As for the PGA Championship, what remains is whether it will be remembered more for Yang's victory for Woods losing a 54-hole lead for the first time in a major.
"He went out there and executed his game plan," Woods said. "He was doing exactly what you have to do, especially in these conditions. I think he played beautifully."
This was a two-man race throughout the back nine, especially after defending champion Padraig Harrington imploded in the group ahead of them on the par-3 eighth. Harrington was one shot behind when he hit two shots in the water - including a chip from behind the green, just like last week at Firestone - and took a quintuple-bogey 8. He shot a 78.
Woods three-putted for bogey at No. 4 for the second straight day and made bogey from the bunker at No. 8, sending the final pairing to the back nine in a tie for the lead.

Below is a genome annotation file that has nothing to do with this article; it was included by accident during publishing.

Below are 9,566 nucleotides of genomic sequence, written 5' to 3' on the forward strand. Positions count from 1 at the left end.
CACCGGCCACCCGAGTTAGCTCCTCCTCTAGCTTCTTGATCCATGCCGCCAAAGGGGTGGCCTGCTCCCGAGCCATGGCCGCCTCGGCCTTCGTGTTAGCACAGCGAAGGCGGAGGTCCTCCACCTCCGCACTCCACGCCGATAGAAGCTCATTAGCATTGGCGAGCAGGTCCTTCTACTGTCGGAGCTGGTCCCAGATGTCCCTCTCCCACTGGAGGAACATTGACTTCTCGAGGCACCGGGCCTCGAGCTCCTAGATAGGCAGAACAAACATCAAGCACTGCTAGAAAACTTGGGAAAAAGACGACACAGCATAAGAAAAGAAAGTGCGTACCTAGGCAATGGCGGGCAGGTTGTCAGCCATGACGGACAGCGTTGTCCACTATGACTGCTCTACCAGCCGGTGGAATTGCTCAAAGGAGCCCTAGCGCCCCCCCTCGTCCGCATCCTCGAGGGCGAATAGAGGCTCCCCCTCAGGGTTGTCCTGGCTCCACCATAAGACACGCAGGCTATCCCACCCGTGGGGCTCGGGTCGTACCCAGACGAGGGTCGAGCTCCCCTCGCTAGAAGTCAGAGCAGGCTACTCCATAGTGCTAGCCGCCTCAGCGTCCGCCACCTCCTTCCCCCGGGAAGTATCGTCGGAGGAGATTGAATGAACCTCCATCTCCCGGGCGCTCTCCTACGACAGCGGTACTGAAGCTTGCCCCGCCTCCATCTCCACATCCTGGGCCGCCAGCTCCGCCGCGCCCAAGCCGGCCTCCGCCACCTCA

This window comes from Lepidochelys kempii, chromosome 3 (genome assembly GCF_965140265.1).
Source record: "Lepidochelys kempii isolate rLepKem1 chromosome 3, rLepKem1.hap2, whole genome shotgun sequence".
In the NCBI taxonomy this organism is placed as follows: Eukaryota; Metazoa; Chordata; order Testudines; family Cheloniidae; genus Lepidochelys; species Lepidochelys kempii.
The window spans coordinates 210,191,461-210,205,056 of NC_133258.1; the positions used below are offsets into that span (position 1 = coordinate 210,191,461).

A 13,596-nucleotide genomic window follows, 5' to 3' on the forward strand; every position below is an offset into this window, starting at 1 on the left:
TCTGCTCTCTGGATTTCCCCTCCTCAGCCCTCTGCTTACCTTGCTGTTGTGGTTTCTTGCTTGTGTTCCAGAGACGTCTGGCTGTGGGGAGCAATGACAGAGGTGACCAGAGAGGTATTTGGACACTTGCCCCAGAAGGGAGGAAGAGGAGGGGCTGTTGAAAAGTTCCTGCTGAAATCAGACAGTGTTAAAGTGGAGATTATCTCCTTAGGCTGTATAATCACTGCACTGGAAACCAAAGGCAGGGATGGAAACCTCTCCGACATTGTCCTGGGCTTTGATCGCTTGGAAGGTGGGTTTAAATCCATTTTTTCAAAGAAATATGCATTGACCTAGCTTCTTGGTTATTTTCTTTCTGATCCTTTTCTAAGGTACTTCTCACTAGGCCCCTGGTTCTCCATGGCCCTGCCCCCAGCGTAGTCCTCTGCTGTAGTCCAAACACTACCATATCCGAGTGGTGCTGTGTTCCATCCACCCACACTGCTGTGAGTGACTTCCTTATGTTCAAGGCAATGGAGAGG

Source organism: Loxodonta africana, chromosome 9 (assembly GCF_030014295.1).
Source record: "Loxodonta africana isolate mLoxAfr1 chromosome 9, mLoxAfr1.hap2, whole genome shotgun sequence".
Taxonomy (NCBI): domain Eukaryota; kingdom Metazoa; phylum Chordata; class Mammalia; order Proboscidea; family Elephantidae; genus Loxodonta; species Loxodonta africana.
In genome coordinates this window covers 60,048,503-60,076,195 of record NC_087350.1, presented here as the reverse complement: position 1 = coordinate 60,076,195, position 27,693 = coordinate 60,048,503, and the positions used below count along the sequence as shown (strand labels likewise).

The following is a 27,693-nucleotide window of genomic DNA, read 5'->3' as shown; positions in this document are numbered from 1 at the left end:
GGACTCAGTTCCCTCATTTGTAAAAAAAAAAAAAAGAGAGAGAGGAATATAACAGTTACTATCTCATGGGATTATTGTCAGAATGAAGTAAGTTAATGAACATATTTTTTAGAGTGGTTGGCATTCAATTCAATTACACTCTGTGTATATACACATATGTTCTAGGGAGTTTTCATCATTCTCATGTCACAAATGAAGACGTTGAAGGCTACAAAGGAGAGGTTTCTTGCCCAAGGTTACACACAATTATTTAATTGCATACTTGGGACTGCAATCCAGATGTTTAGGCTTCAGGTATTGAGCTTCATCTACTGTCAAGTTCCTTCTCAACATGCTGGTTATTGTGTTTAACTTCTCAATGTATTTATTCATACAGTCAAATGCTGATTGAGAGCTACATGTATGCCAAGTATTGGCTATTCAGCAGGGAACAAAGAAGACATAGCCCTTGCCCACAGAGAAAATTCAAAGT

Woods regained the lead with a 3-wood on the 606-yard 11th hole onto the green, only to give it back with a bogey on the 12th after he hit a wild hook into the trees. He twice missed birdie putts inside 10 feet - at No. 10 and No. 13 - and then momentum shifted to Yang.
With the tees again moved forward to 301 yards, Yang came up just short. He watched Woods play a good bunker shot to 8 feet, then knocked it his chip.
"That's when I thought, 'I do have a chance,"' Yang said. He was steady. Woods was sloppy.
Woods chunked a 3-wood trying to for the green in two at the 15th, then missed another 10-foot birdie putt to tie. Both bogeyed the 17th hole, Woods with a shot he thought was pure until it landed into thick rough over the green.
And on the 18th, Yang came up with the shot of his life. Even then, he had seen enough of Woods that he expected him to chip in for birdie on the final hole.
"Tiger's good, but he could always have a bad day," Yang said. "Guess this is one of those days."